Even Ableton has one, now.
Image credit: Dr. Martens
Some examples of remote music collaboration software
This is probably not the right space to do a full list of great music collaboration tools, but it can be useful to list a few. Simon’s Sparks, for example, is obviously a great tool for any client out there, and pretty much for anyone needing some last minute help on a music project.
Sparks was born from Simon’s realisation that the music to picture process in advertising is “broken.” Sparks tries to address those last minute needs, but also budget needs (which are particularly pressing in such a challenging year), all the way down to personal taste for music. Sparks helps with all that, in quite a simple way: the client selects music ideas (‘Sparks,’ indeed) to fit their brief, and the artists on the platform collaborate to create the perfect tune, following the brief and the vibe researched by the client.
Simon also mentioned other platforms he’s used in the past, such as SoundBetter. SoundBetter helps “bring together artists, songwriters and producers, which is an amazing way to meet other musicians and collaborate,” and there’s even a tinder-style app just for musicians called Vampr.
Another interesting tool mentioned by Simon was Splice. “The easiest way to describe Splice is like Dropbox and Google Docs for music projects. This has worked really well, especially when the collaborator I’m working with has the same software and virtual instruments.” Sometimes you just can’t avoid the endless stream of WeTransfer’s back and forth with music versions – but for anything else, Splice should help.
Now, I haven’t personally tested all of these tools myself. I’m a guitar player, but that’s just as a hobby. Take Simon’s word for it: if a professional in the industry recommends them this much, surely there must be a reason behind it!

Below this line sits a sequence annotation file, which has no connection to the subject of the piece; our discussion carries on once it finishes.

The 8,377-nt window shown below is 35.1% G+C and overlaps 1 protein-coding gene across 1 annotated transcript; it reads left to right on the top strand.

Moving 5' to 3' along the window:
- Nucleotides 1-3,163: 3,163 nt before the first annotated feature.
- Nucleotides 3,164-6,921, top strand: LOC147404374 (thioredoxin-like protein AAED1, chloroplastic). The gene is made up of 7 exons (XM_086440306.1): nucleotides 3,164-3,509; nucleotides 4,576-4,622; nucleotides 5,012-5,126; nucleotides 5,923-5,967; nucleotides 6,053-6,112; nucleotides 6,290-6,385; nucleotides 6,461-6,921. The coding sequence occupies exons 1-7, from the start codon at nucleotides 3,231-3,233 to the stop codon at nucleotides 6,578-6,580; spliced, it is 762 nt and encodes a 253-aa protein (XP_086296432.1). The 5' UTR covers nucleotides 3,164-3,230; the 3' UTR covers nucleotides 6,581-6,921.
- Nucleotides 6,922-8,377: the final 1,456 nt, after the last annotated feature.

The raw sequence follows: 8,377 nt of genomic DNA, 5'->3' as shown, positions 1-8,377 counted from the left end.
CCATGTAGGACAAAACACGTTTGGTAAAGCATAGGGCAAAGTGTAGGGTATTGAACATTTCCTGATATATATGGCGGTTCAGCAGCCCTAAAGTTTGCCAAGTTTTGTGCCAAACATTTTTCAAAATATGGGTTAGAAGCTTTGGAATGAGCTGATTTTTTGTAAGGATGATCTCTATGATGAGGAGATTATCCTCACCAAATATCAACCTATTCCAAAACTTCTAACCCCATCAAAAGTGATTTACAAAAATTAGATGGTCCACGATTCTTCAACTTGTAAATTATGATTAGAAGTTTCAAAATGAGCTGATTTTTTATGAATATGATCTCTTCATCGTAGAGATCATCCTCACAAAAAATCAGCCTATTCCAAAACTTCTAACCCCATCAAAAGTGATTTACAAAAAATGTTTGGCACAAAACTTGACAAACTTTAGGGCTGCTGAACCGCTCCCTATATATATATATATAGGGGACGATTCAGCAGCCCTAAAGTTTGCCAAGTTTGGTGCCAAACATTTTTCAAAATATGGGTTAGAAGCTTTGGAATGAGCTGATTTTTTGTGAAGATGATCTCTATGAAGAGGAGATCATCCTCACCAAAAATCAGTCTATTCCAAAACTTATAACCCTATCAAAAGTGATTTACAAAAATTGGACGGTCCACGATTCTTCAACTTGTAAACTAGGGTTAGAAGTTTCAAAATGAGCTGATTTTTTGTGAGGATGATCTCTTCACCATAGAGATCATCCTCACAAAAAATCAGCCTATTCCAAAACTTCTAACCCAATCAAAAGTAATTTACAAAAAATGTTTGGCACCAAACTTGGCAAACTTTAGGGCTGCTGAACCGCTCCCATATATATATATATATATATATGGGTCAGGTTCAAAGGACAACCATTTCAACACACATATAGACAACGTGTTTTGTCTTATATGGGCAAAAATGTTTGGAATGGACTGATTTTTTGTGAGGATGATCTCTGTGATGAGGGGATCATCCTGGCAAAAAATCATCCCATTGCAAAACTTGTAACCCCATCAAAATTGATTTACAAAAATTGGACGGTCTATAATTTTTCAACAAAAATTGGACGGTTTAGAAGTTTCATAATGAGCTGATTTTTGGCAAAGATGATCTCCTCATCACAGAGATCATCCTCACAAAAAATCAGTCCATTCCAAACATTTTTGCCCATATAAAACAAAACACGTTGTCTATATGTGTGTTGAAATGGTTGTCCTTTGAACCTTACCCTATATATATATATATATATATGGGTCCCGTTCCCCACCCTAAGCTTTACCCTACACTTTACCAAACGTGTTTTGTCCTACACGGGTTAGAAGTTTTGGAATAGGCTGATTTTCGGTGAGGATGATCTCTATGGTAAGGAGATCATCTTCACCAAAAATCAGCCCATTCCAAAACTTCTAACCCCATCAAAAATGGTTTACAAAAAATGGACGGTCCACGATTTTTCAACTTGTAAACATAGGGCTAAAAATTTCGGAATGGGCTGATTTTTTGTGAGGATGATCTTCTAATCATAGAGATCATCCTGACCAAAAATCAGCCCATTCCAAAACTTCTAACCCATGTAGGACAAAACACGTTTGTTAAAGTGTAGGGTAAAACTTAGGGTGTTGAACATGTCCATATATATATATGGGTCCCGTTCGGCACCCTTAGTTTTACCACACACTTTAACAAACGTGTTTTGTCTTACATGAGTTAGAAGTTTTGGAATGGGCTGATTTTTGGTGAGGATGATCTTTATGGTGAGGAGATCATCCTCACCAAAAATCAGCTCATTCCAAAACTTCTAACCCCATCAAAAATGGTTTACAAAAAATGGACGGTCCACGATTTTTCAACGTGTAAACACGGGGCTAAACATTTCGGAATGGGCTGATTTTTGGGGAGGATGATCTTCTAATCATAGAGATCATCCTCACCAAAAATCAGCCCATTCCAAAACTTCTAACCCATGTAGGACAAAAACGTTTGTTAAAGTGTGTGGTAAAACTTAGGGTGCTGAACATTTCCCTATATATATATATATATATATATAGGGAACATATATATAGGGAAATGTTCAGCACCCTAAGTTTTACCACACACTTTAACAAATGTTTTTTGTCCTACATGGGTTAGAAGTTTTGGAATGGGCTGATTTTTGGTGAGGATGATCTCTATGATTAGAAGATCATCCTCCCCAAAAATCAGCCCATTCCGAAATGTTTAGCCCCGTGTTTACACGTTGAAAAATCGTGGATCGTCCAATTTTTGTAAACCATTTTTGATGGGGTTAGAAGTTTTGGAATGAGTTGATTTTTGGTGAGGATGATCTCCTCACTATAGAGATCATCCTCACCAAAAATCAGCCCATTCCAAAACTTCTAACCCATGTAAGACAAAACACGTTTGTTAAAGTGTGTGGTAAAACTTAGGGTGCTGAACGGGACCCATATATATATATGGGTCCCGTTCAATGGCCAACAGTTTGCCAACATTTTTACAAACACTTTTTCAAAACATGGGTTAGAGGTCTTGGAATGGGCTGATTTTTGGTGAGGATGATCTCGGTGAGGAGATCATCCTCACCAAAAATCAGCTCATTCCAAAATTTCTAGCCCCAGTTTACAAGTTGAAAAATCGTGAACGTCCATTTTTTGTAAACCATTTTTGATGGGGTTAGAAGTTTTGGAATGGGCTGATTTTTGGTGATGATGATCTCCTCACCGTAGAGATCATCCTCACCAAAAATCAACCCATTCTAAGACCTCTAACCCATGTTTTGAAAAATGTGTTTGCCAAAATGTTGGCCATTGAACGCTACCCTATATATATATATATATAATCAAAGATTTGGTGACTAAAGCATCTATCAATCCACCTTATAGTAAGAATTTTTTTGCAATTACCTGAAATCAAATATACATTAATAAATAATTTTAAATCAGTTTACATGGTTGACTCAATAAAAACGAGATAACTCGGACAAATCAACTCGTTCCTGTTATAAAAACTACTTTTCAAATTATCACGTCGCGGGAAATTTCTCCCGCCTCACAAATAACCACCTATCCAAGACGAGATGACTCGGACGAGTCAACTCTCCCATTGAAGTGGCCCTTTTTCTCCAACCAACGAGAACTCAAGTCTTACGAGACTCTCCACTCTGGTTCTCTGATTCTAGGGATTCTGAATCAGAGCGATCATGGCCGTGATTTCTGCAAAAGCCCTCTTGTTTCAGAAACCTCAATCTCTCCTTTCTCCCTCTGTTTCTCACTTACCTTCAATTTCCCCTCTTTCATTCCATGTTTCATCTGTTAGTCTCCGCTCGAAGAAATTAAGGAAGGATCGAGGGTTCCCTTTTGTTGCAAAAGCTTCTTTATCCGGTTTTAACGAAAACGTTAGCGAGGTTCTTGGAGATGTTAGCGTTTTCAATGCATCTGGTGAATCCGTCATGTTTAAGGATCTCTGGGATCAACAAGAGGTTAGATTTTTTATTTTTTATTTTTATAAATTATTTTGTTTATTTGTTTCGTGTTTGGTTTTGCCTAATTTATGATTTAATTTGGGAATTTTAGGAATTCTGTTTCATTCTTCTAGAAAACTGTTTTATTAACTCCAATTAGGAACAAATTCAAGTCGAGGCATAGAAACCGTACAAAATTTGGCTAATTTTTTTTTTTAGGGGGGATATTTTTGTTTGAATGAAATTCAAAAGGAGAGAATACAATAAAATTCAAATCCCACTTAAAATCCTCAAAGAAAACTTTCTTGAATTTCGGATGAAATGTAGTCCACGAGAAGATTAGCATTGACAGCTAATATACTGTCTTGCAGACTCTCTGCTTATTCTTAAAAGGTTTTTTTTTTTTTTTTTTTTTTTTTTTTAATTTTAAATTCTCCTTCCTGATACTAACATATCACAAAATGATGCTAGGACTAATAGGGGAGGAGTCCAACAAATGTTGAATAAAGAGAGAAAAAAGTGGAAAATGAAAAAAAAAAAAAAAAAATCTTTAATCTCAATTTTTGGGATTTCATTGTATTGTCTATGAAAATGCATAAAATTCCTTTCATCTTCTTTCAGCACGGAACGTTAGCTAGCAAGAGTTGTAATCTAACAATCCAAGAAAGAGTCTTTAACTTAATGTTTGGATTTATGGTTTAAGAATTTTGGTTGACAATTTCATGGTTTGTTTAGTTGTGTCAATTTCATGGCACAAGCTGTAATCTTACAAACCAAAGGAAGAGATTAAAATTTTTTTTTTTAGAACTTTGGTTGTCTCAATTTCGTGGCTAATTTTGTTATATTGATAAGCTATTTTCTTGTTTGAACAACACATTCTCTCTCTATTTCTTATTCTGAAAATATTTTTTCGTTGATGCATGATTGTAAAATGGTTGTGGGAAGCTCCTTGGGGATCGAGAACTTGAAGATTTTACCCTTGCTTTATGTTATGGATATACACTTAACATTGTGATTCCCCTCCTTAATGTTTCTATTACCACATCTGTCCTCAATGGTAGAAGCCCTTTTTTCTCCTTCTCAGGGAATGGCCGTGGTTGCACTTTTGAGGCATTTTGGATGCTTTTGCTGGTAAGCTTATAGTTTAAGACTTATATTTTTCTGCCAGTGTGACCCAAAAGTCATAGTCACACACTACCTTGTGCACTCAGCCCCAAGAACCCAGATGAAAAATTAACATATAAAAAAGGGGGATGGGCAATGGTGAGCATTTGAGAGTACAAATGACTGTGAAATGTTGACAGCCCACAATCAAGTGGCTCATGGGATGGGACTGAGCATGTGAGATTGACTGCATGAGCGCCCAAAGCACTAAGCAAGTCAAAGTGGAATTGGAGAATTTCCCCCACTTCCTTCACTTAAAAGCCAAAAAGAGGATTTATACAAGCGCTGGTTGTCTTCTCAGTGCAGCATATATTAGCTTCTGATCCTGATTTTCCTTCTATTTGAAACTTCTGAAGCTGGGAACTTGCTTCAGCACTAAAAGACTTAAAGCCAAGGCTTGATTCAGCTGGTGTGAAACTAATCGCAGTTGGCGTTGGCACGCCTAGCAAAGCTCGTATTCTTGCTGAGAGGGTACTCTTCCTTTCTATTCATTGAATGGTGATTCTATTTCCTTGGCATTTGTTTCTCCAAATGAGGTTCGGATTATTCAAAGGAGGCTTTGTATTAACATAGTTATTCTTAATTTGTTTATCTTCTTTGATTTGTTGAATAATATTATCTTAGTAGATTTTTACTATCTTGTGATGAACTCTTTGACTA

Project credits: Africa
Top tips to help musicians survive the Covid crisis
I remember saying this in some other article somewhere, but there has never been a better time to experiment and challenge yourself. Even as news of the Covid vaccine start popping up at the horizon, we’re probably in for a long run still and there will be months to come before we go back to a semblance of normality. If not another year entirely.
“From a music perspective, it’s tough,” Simon said. “A lot of studios had to be closed and making music from home can be a challenge. The advice I’d give is to use the extra time to your advantage and get those things ticked off the list that you would normally never have time for. I got my samples organised, set up project templates to improve my workflow and got some basic chops on After Effects. It’s crazy what you can learn with YouTube.”
The first and second lockdown have helped most creatives find a new balance for their craft, learn new skills, spend some time experimenting and finding new ways to be successful at what they do. It wasn’t all positive, and it wasn’t easy everywhere – but things are starting to move forward. It’s not impossible to get through this.
“It’s a great time to experiment and give yourself challenges. We tasked one of our Sparks artists to make a track purely from household items. And the result was incredible.”